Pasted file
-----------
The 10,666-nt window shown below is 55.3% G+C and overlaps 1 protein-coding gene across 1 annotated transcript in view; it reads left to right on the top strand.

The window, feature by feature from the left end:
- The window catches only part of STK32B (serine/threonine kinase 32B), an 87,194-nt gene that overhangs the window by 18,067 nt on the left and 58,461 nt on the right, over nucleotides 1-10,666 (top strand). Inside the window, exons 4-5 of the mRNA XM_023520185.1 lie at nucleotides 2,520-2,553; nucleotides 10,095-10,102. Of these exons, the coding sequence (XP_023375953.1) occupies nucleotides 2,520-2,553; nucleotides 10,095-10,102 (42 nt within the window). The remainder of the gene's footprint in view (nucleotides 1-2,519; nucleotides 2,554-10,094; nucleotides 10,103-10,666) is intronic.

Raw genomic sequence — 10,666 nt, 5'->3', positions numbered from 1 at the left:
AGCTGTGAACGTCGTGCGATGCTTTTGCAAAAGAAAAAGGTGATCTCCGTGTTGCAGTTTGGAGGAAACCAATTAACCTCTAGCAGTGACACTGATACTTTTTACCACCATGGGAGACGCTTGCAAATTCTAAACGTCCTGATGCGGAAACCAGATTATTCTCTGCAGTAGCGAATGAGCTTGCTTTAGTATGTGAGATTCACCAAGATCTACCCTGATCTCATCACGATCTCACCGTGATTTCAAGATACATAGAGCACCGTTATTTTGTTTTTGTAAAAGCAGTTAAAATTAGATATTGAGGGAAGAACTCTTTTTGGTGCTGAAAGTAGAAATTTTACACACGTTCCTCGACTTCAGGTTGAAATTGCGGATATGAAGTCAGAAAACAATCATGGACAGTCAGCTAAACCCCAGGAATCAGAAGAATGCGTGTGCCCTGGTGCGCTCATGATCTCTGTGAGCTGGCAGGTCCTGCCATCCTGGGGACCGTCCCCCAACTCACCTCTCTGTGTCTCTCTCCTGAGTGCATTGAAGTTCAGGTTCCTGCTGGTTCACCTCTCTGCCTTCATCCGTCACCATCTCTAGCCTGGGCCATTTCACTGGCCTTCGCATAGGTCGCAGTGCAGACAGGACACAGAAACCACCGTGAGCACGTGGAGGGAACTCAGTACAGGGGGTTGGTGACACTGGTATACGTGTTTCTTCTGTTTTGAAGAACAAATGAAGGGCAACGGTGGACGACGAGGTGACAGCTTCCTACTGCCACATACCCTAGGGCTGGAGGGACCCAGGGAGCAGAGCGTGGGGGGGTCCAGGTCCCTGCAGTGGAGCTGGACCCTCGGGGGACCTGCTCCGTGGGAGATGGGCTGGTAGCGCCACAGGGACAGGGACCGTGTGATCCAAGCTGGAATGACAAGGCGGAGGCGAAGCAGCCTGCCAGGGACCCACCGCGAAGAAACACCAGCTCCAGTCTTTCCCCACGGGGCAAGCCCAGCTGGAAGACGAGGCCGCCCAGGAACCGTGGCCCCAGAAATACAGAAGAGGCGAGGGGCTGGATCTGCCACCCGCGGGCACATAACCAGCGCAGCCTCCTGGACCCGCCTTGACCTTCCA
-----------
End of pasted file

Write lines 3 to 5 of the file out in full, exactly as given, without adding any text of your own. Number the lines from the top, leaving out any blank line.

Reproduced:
- The window catches only part of STK32B (serine/threonine kinase 32B), an 87,194-nt gene that overhangs the window by 18,067 nt on the left and 58,461 nt on the right, over nucleotides 1-10,666 (top strand). Inside the window, exons 4-5 of the mRNA XM_023520185.1 lie at nucleotides 2,520-2,553; nucleotides 10,095-10,102. Of these exons, the coding sequence (XP_023375953.1) occupies nucleotides 2,520-2,553; nucleotides 10,095-10,102 (42 nt within the window). The remainder of the gene's footprint in view (nucleotides 1-2,519; nucleotides 2,554-10,094; nucleotides 10,103-10,666) is intronic.

Raw genomic sequence — 10,666 nt, 5'->3', positions numbered from 1 at the left:
AGCTGTGAACGTCGTGCGATGCTTTTGCAAAAGAAAAAGGTGATCTCCGTGTTGCAGTTTGGAGGAAACCAATTAACCTCTAGCAGTGACACTGATACTTTTTACCACCATGGGAGACGCTTGCAAATTCTAAACGTCCTGATGCGGAAACCAGATTATTCTCTGCAGTAGCGAATGAGCTTGCTTTAGTATGTGAGATTCACCAAGATCTACCCTGATCTCATCACGATCTCACCGTGATTTCAAGATACATAGAGCACCGTTATTTTGTTTTTGTAAAAGCAGTTAAAATTAGATATTGAGGGAAGAACTCTTTTTGGTGCTGAAAGTAGAAATTTTACACACGTTCCTCGACTTCAGGTTGAAATTGCGGATATGAAGTCAGAAAACAATCATGGACAGTCAGCTAAACCCCAGGAATCAGAAGAATGCGTGTGCCCTGGTGCGCTCATGATCTCTGTGAGCTGGCAGGTCCTGCCATCCTGGGGACCGTCCCCCAACTCACCTCTCTGTGTCTCTCTCCTGAGTGCATTGAAGTTCAGGTTCCTGCTGGTTCACCTCTCTGCCTTCATCCGTCACCATCTCTAGCCTGGGCCATTTCACTGGCCTTCGCATAGGTCGCAGTGCAGACAGGACACAGAAACCACCGTGAGCACGTGGAGGGAACTCAGTACAGGGGGTTGGTGACACTGGTATACGTGTTTCTTCTGTTTTGAAGAACAAATGAAGGGCAACGGTGGACGACGAGGTGACAGCTTCCTACTGCCACATACCCTAGGGCTGGAGGGACCCAGGGAGCAGAGCGTGGGGGGGTCCAGGTCCCTGCAGTGGAGCTGGACCCTCGGGGGACCTGCTCCGTGGGAGATGGGCTGGTAGCGCCACAGGGACAGGGACCGTGTGATCCAAGCTGGAATGACAAGGCGGAGGCGAAGCAGCCTGCCAGGGACCCACCGCGAAGAAACACCAGCTCCAGTCTTTCCCCACGGGGCAAGCCCAGCTGGAAGACGAGGCCGCCCAGGAACCGTGGCCCCAGAAATACAGAAGAGGCGAGGGGCTGGATCTGCCACCCGCGGGCACATAACCAGCGCAGCCTCCTGGACCCGCCTTGACCTTCCA